Japan’s health system provides a very high level of care. One issue is that perhaps people don’t have a very strong sense of being able to engage with the system and manage their own health in a hands-on way. Using the NOBORI PHR app will change that by bringing people face-to-face with their own health and giving them the sense that their healthcare is really in their hands.
Patients aren’t the only beneficiaries, though. A PHR app like NOBORI is good news for hospitals too. By providing everything from recommendations for follow-up examinations after a checkup to day-to-day health and wellness guidance, it can bring the hospital and the patient closer and make communication easier.
For instance, you can set up multiple appointments from inside the app. As a result, you know exactly how long you’ve got between appointments and can do something worthwhile while you’re waiting. Equally, because you can pay online, you can go home after you’ve seen the doctor, without waiting for the hospital to process your payment.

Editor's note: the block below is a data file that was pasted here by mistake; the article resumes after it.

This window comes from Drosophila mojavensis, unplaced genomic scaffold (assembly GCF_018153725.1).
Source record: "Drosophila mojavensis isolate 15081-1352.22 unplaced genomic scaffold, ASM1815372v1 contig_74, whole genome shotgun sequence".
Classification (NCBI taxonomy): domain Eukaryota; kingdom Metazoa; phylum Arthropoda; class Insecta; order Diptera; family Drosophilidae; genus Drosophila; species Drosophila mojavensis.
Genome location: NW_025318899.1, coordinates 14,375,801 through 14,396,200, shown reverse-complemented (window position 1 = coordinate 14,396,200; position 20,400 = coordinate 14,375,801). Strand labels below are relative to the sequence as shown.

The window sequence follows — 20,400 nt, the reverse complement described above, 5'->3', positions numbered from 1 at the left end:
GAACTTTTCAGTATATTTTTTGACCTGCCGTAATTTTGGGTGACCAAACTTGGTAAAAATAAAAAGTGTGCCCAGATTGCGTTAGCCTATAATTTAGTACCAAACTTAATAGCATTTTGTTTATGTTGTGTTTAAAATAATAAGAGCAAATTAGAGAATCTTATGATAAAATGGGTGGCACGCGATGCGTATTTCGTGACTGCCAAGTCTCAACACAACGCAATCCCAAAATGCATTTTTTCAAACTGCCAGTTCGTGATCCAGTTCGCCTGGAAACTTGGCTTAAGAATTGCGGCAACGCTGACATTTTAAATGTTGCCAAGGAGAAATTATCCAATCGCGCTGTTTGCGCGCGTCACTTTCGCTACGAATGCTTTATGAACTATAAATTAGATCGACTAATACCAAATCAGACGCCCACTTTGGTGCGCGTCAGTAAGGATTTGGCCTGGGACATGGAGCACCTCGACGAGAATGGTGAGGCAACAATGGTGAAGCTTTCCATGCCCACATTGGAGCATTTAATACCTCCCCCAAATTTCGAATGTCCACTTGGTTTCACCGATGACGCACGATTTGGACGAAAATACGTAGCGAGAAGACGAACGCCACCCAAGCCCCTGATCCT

As a company, NOBORI has an interesting backstory. Until it was spun out in 2018, it was the healthcare systems division of TechMatrix, a large and diversified IT solutions provider. Established in the late 1990s, the division was the Japanese leader for picture archiving and communication systems (PACS) for medical imaging, with a hefty 70% market share.
Over the last two decades, NOBORI has built up a cloud-based archive containing the imaging data of 34 million people and 200 million medical tests. This is a serious data set by any standards. Our task is to figure out how to leverage that data in ways that benefit society for the long term. The NOBORI PHR app only represents one of the possibilities we want to pursue by building on this strong base.